Love is a comedy, or love is a tragedy, or we simply do not know even while we are in the midst of it. Because we do not know, we have to consciously decide to be happy, or not.
Such is the ultimate answer of the drawing room comedy, The Guardsman, a farcical play by Ferenc Molnár. He was a Hungarian who became an American, whose works were turned into many movies, arguably the most famous being Carousel.
Molnár has been dead for over 60 years, but The Guardsman still turns up in live theaters across the country because it’s so much silly fun. And because it asks a key question about love: do you trust the one you love?
Here’s the setup: A couple of actors are married, and he’s worried. Her track record before marriage was love ’em and leave ’em every six months. They’ve been married for six months and he fears she’s already bored with him. She plays a lot of sad music on the piano, but when he pokes at her with abusive words, she doesn’t respond. So he decides to test her love another way, by assuming an alternate identity and wooing her. A sting, in other words, but he soon realizes that if he wins, he loses. He even gets jealous of his alternate identity as the noble guardsman hopelessly in love with a married lady.
Underhanded plans like these to test someone’s love usually go awry, and they deserve to. As The Guardsman unfolds, the hero sends a beautiful bouquet from his alter ego, the guardsman, and then enacts a jealous scene to his wife when the flowers are delivered and she refuses to divulge who sent them. It’s silly, and it doesn’t prove she’s in love with his fake persona. He tries again, but when she invites her suitor to tea, there’s no way of being sure if she sees through his disguise or not. She’s an actress, after all. He gets no answers because she has allowed the guardsman to flirt with her. Even after a private rendezvous in which a kiss is exchanged, the hero still is not sure. His supposedly clever ploys haven’t revealed any incontrovertible truth. In fact, by the play’s end, our hero has been flummoxed by his wife, and has the choice to believe what she says is the truth of the comedy they’ve just enacted, or believe something more heartbreaking, that she fell in love with his fake identity as the guardsman.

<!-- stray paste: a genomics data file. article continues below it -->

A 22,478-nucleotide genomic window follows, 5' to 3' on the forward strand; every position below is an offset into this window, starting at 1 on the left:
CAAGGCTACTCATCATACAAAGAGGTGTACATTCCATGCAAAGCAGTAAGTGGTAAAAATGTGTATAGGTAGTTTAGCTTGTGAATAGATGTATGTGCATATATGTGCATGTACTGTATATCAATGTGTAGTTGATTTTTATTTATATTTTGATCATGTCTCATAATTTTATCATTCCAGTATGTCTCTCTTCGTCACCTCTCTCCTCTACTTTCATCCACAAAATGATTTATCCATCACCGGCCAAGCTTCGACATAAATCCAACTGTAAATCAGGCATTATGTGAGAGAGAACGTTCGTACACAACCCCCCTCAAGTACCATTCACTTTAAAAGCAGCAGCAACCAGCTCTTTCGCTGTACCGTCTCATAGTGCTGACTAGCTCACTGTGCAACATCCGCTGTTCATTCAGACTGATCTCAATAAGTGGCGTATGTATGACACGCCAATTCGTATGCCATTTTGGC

Which is why a 100-year-old play is still relevant to us today. When we aren’t sure of our lover, we are tempted to set up tests. It’s always a mistake. Testing bias will taint the situation and make the results unreliable. (After all, why wouldn’t she recognize her husband in disguise?) And a lover is not a lab rat. We really don’t have any moral right to toy with the emotions of another person. Finally, since we won’t necessarily like the results, why set up a sting in the first place?
Although the “We need to talk” line often fails because it sets up a formal situation, finding a safe place to reveal one’s worries and listen to the other person’s response is the key to regaining peace of mind in the relationship. Putting on a wig and using a foreign accent might be more fun to begin with, but it simply doesn’t yield credible results in real life. On the stage, though, it’s a hoot.